High-speed internet is something many Americans likely take for granted. While it's common in many parts of the country, rural America is still struggling to connect.
Kim Gresham, who teaches in east central Georgia, said she really noticed the disparity when classrooms went virtual at the beginning of the pandemic.
“When we were virtual, I didn't have all students attending the virtual sessions due to the fact that there was a connectivity problem," Gresham said.
Taliaferro County School District Superintendent Allen Fort had planned to retire at the end of 2022. However, he decided to stay on to help address the lack of internet access.
It's not just rural Georgia with a problem connecting to the internet.
“Broadbandnow.com says about 42 million Americans remain unconnected. Microsoft says that 120 million Americans, or about a third of the population, are under-connected,” said Christopher Ali, Pioneers Chair in the Department of Telecommunications at Penn State. “I think that the pandemic only exemplified or underscored how crucial it is for every American to have affordable access to a high-speed broadband connection.”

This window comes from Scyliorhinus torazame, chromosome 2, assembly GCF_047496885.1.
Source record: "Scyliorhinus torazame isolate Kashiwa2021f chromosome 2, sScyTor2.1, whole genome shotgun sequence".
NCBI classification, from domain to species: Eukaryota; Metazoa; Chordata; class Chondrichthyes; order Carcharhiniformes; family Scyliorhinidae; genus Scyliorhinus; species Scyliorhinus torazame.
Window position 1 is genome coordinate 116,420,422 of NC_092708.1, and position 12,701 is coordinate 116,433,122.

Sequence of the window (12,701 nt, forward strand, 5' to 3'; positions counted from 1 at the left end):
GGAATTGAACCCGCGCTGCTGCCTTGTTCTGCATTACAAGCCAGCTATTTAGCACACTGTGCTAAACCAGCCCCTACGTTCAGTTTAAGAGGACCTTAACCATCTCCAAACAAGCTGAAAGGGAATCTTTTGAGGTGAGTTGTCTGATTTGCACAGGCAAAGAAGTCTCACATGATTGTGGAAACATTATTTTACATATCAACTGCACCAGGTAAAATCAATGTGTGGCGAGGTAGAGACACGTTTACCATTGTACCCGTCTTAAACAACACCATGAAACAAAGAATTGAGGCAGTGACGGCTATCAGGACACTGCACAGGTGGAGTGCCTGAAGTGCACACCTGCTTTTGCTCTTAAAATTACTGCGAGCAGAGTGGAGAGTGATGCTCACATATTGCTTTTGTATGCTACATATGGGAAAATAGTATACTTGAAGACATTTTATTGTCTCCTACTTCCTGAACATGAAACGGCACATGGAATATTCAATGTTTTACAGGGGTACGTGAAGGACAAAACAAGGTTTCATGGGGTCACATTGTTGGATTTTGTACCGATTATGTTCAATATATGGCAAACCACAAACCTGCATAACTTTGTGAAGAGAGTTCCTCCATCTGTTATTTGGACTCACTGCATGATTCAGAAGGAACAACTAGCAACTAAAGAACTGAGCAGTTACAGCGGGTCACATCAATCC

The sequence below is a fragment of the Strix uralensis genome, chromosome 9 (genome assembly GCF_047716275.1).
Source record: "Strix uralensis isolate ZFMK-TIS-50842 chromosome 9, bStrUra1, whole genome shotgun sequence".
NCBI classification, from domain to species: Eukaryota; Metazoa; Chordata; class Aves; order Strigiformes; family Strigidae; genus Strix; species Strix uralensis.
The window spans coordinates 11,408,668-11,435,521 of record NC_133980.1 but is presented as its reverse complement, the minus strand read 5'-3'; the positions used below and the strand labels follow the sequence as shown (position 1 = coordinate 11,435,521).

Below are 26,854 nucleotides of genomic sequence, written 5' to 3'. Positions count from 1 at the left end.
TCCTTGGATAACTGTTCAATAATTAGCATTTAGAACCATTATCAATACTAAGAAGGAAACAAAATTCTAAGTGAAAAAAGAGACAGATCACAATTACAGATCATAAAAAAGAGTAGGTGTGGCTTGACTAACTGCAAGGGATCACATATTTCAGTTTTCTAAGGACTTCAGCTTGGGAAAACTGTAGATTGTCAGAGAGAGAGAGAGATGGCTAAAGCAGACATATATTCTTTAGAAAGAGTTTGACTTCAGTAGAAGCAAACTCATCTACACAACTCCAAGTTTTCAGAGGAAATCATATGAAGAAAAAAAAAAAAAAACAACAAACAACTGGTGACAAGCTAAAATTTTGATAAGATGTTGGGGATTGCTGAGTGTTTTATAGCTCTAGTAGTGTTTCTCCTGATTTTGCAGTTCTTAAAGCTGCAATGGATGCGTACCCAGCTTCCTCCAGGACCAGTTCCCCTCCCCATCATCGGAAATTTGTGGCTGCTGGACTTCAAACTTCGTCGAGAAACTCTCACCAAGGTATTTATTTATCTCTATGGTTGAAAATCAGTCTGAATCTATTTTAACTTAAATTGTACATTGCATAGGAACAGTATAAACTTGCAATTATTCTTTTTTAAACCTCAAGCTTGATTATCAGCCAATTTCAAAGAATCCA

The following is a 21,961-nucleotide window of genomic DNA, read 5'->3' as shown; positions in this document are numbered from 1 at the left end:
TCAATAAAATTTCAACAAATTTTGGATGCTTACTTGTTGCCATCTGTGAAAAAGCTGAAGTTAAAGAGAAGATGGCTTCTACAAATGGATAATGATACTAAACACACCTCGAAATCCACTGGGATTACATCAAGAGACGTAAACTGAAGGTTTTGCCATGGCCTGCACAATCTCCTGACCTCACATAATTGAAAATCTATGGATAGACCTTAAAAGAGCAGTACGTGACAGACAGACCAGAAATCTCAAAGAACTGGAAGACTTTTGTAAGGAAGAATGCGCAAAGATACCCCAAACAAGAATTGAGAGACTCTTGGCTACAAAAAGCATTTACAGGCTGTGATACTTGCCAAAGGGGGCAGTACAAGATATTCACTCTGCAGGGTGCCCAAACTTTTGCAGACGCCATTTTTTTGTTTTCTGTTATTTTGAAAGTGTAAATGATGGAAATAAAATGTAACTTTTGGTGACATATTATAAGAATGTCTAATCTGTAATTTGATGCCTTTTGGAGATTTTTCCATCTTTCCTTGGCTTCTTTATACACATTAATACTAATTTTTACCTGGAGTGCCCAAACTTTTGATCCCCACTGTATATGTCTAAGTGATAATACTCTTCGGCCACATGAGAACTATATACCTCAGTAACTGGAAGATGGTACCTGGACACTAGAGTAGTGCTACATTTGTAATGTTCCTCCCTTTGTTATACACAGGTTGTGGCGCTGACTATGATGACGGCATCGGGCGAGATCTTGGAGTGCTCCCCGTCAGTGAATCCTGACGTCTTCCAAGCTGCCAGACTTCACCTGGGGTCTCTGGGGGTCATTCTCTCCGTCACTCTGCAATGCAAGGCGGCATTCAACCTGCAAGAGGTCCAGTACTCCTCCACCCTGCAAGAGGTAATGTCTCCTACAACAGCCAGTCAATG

Ali says there’s no incentive for communications companies to connect rural communities.
The government recently signed a bill allocating a $65 billion investment into broadband. More than $42 billion will be distributed for projects that support broadband infrastructure deployment and $14 billion for affordable connectivity. Despite all that money, problems could be ahead.
“It's going to run out in 2025. And then all those low-income households that we've connected are now going to be faced in a very vulnerable position of whether or not they make choices like eating or having the internet,” Ali said.
That doesn’t sit well with teachers like Gresham, who do everything they can to make sure their kids learn.
"I’m doing what I ever I can and we have to work together in order to be successful in this situation,” she said.